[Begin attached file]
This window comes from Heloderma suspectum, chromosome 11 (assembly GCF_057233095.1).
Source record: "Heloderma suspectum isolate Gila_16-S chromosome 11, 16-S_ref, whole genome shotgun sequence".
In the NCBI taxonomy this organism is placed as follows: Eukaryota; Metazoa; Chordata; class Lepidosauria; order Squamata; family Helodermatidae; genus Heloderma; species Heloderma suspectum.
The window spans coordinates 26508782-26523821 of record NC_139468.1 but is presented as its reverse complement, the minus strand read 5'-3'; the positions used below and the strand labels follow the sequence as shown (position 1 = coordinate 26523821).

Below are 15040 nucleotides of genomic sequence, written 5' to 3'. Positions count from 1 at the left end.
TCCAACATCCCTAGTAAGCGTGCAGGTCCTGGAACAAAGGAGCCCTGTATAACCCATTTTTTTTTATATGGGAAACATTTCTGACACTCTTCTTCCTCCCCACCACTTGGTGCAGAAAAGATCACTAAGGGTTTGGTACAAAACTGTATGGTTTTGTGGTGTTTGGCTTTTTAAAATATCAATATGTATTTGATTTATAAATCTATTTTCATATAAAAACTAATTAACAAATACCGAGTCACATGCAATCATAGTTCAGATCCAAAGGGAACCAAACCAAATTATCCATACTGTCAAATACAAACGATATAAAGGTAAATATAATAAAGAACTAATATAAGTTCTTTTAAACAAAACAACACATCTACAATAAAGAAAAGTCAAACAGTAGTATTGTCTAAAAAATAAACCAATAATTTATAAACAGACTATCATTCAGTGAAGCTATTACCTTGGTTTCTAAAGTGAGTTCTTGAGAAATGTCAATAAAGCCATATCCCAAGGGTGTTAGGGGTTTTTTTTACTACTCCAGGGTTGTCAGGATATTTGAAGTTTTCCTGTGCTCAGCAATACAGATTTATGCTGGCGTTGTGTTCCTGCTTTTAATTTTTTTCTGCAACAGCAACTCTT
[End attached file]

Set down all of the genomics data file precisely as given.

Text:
This window comes from Heloderma suspectum, chromosome 11 (assembly GCF_057233095.1).
Source record: "Heloderma suspectum isolate Gila_16-S chromosome 11, 16-S_ref, whole genome shotgun sequence".
In the NCBI taxonomy this organism is placed as follows: Eukaryota; Metazoa; Chordata; class Lepidosauria; order Squamata; family Helodermatidae; genus Heloderma; species Heloderma suspectum.
The window spans coordinates 26508782-26523821 of record NC_139468.1 but is presented as its reverse complement, the minus strand read 5'-3'; the positions used below and the strand labels follow the sequence as shown (position 1 = coordinate 26523821).

Below are 15040 nucleotides of genomic sequence, written 5' to 3'. Positions count from 1 at the left end.
TCCAACATCCCTAGTAAGCGTGCAGGTCCTGGAACAAAGGAGCCCTGTATAACCCATTTTTTTTTATATGGGAAACATTTCTGACACTCTTCTTCCTCCCCACCACTTGGTGCAGAAAAGATCACTAAGGGTTTGGTACAAAACTGTATGGTTTTGTGGTGTTTGGCTTTTTAAAATATCAATATGTATTTGATTTATAAATCTATTTTCATATAAAAACTAATTAACAAATACCGAGTCACATGCAATCATAGTTCAGATCCAAAGGGAACCAAACCAAATTATCCATACTGTCAAATACAAACGATATAAAGGTAAATATAATAAAGAACTAATATAAGTTCTTTTAAACAAAACAACACATCTACAATAAAGAAAAGTCAAACAGTAGTATTGTCTAAAAAATAAACCAATAATTTATAAACAGACTATCATTCAGTGAAGCTATTACCTTGGTTTCTAAAGTGAGTTCTTGAGAAATGTCAATAAAGCCATATCCCAAGGGTGTTAGGGGTTTTTTTTACTACTCCAGGGTTGTCAGGATATTTGAAGTTTTCCTGTGCTCAGCAATACAGATTTATGCTGGCGTTGTGTTCCTGCTTTTAATTTTTTTCTGCAACAGCAACTCTT